Recommendations

You might just enjoy “Case Histories” if you liked:

“The Cormoran Strike series” by Robert Galbraith

“Dublin Murder Squad series” by Tana French

“State of Play” TV series

 

Have you read the Jackson Brodie series? Have you seen the adaptation with everyone’s favourite blond Death Eater Jason Isaacs? What are your favourite mystery novels? Drop me a comment! 🙂

Book Review: In The Woods by Tana French (Dublin Murder Squad #1)

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This isn’t a book about The Enchanted Forest, sorry (happy season 5, Oncers!).

Adam Robert Ryan doesn’t remember his life before his teens, and he’s quite content to ensure that it stays this way. He doesn’t want to remember how and why his two best childhood friends were abducted and he himself ended up covered in blood in the woods near the village of Knockaree, Ireland. Fate isn’t on his side, however – a gruesome murder of a young girl brings Adam who now goes by Rob, his lovely enigmatic partner Cassie Maddox and other members of the Dublin Murder Squad to Knockaree over twenty years after the kidnapping. The girl’s body is found on an archaeological site and the murder causes shocks to ripple through the small community and the victim’s family. Rob and Cassie don’t yet realise how in over their heads they are with this case and how it’s going to change the course of their lives forever.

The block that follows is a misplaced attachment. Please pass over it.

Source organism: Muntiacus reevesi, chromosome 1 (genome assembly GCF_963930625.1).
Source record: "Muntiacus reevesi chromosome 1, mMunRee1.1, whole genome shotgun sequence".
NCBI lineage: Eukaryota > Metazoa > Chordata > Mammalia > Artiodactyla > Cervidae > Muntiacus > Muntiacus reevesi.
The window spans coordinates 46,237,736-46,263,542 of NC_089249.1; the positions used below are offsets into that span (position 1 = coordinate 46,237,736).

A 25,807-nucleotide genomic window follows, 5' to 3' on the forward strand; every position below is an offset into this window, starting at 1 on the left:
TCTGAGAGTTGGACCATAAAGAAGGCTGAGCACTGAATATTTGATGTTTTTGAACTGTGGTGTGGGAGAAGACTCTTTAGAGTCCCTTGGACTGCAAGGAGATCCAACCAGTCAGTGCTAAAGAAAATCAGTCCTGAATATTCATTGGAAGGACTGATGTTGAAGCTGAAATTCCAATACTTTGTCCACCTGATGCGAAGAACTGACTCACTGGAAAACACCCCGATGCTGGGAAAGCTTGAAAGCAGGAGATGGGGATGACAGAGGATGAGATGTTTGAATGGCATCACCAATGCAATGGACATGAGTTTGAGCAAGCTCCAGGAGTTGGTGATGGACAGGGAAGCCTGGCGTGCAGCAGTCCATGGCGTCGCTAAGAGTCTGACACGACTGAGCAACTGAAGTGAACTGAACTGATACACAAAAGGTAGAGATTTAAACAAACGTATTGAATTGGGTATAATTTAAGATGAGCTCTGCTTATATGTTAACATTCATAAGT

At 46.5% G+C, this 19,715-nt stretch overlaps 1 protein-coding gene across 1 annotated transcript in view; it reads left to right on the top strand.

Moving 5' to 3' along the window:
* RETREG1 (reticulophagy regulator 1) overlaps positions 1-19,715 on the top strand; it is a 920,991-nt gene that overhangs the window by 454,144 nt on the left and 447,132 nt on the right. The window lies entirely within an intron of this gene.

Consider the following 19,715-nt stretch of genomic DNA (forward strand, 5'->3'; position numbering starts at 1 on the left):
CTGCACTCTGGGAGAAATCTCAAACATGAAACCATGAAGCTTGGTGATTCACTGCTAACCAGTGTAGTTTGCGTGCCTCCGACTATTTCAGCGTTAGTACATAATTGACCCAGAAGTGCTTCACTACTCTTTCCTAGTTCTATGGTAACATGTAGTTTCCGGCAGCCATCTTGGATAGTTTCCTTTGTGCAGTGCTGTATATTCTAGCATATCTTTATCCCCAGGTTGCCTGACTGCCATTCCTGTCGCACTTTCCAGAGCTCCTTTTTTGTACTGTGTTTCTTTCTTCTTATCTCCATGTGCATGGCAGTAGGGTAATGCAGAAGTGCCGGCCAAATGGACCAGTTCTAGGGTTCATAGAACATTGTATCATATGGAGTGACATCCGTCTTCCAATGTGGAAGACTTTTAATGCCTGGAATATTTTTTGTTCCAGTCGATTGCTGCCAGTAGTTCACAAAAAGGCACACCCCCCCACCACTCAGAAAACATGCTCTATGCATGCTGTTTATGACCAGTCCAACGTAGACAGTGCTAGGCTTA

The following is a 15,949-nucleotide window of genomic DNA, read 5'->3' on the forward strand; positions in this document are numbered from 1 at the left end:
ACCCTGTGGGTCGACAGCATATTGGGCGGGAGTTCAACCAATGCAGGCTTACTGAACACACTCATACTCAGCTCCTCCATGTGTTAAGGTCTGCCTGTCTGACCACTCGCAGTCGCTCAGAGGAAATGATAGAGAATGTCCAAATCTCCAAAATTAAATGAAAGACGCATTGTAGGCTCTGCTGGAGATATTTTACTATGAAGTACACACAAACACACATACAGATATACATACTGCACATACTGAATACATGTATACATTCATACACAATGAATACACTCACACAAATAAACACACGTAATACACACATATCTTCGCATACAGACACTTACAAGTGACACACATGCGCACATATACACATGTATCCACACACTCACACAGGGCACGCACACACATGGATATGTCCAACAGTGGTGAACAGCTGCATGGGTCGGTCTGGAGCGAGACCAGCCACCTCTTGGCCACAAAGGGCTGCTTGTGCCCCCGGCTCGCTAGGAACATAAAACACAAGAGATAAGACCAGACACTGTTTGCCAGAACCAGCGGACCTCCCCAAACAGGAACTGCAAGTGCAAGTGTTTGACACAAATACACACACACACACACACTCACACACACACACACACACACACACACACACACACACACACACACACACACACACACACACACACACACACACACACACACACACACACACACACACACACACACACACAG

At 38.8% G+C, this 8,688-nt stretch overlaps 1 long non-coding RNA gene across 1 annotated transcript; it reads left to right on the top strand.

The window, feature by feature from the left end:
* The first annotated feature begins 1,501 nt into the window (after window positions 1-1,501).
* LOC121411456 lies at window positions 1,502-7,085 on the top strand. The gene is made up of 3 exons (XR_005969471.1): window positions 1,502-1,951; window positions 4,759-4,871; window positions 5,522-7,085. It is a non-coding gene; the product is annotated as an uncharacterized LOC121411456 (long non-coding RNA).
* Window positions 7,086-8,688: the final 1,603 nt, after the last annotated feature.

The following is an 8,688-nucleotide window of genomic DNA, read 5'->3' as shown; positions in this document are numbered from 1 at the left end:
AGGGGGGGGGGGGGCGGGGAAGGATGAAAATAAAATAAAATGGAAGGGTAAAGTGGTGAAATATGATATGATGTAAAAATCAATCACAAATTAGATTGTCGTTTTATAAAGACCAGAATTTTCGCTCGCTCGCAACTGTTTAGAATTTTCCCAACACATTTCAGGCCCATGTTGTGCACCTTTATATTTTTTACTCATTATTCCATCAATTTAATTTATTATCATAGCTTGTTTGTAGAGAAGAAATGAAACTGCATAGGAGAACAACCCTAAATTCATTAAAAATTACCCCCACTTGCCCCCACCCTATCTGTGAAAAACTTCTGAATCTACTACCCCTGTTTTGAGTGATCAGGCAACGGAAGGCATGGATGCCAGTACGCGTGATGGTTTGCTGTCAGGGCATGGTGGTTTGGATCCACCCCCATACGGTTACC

Who killed little Katy Devlin? Was it her murder that tore her family apart or were they rotten from the very beginning? And how is the case connected to Adam’s past? Will he ever able to keep it buried forever or will he be consumed and destroyed by the heartbreaking revelations about the case and his own life?

 

Ireland is a beautiful place with rich culture and stunning nature. Tana French knows that and each sentence of “In the Woods” is saturated with the riches this country can offer. The prose is absolutely beautiful, the writing truly has the power to take you to Ireland of the late 00’s. I’ve read a lot of mystery novels, some good and some even amazing, but they’re usually fast-paced page-turners with the emphasis on the gritty and the gruesome. “In the Woods” has plenty of that, but it works amazingly well with the rich, detailed descriptions of the Irish nature, human nature and last, but definitely not least, the characters.